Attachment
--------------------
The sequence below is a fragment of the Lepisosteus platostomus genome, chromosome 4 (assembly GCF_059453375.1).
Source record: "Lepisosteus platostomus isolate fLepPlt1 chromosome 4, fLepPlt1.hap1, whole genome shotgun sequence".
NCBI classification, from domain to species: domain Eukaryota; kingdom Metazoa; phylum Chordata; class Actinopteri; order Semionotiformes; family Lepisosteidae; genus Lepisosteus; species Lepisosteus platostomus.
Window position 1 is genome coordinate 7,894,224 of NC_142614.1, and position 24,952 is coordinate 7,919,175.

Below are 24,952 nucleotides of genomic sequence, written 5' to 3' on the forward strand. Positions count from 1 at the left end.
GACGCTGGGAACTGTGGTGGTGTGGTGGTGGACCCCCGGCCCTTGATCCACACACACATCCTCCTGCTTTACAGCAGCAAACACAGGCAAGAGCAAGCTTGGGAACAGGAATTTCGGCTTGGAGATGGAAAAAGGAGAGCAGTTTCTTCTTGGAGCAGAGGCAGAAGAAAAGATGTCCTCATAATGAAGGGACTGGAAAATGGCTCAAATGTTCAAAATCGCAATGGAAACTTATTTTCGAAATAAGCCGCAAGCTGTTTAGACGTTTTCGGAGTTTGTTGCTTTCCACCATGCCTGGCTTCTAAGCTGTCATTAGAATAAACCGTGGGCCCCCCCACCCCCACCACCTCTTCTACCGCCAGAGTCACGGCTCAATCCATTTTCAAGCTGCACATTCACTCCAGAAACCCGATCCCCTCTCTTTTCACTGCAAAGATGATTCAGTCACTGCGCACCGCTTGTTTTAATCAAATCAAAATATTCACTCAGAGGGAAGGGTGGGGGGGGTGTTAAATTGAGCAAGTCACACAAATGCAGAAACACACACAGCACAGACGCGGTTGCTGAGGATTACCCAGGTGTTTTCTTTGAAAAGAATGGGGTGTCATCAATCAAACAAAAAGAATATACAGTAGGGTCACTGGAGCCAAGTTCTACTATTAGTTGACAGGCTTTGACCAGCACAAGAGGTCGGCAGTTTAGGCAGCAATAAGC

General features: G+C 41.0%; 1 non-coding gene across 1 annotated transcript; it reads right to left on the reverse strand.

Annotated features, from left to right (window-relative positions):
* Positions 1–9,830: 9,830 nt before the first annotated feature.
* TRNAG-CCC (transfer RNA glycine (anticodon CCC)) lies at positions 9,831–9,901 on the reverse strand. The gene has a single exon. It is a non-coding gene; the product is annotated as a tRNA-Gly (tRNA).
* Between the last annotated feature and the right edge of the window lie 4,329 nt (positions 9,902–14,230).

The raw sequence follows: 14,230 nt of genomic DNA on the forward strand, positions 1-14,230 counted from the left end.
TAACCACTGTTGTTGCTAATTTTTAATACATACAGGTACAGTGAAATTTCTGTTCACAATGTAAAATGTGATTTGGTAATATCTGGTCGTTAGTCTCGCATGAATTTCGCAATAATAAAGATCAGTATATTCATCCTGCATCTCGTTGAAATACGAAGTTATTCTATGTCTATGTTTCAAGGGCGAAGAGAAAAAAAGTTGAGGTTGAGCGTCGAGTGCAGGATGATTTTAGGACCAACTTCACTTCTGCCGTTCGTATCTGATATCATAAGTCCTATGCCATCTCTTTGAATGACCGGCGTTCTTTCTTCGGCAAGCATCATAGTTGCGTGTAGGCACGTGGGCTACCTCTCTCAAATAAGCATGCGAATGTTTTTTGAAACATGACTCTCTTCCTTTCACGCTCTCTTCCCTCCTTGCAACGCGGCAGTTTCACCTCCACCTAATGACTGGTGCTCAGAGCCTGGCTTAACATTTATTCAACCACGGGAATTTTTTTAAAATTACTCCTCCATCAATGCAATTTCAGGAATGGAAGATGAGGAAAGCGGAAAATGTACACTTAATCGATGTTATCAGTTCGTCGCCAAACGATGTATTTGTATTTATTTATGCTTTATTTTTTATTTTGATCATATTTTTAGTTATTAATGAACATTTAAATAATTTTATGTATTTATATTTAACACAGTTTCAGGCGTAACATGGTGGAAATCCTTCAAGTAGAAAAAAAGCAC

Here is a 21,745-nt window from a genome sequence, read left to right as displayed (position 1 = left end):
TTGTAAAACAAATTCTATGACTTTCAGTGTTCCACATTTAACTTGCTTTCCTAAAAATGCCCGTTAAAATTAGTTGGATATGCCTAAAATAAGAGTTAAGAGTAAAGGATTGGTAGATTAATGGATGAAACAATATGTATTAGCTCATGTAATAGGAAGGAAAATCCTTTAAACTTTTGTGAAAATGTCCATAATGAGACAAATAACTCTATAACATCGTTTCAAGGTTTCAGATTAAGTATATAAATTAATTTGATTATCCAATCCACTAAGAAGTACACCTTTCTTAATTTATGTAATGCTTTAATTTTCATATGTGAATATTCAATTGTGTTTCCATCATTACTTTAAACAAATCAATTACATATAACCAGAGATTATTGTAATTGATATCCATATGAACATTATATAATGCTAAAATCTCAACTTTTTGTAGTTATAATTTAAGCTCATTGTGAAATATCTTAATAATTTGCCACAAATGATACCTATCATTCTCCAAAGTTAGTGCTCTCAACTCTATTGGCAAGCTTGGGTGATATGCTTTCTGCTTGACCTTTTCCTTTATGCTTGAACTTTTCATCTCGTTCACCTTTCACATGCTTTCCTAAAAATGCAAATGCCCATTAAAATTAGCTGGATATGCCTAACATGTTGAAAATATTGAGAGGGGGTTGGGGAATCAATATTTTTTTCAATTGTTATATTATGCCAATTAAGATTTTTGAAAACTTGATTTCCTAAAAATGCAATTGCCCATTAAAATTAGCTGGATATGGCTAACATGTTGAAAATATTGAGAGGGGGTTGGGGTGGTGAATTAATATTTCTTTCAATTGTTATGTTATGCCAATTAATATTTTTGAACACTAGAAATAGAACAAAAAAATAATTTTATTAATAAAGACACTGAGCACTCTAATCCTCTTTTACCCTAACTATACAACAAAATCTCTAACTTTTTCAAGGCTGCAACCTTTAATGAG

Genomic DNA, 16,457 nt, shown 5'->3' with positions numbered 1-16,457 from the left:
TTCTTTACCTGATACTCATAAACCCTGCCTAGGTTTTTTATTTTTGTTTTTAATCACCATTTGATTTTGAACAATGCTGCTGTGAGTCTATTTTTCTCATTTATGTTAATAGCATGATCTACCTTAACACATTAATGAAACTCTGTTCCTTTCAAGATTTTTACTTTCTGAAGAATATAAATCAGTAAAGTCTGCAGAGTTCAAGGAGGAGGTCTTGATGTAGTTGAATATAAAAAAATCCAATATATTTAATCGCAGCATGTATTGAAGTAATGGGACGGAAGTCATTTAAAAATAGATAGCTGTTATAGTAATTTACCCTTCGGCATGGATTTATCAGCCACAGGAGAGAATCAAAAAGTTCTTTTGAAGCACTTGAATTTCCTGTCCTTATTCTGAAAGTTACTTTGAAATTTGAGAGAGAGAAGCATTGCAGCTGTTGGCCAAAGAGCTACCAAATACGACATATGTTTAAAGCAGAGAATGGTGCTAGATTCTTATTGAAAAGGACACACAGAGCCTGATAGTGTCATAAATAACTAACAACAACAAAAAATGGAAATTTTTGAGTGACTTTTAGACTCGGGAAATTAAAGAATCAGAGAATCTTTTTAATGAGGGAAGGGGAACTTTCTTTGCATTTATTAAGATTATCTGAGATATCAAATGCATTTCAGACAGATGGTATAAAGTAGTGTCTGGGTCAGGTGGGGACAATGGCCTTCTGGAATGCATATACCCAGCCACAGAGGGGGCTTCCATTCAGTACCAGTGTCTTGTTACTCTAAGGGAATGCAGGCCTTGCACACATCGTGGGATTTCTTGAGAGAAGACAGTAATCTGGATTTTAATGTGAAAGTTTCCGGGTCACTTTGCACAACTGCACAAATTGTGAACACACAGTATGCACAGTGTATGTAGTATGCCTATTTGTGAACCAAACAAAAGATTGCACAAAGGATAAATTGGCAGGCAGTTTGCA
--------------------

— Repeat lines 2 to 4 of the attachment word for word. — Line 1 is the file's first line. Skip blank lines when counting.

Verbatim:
Source record: "Lepisosteus platostomus isolate fLepPlt1 chromosome 4, fLepPlt1.hap1, whole genome shotgun sequence".
NCBI classification, from domain to species: domain Eukaryota; kingdom Metazoa; phylum Chordata; class Actinopteri; order Semionotiformes; family Lepisosteidae; genus Lepisosteus; species Lepisosteus platostomus.
Window position 1 is genome coordinate 7,894,224 of NC_142614.1, and position 24,952 is coordinate 7,919,175.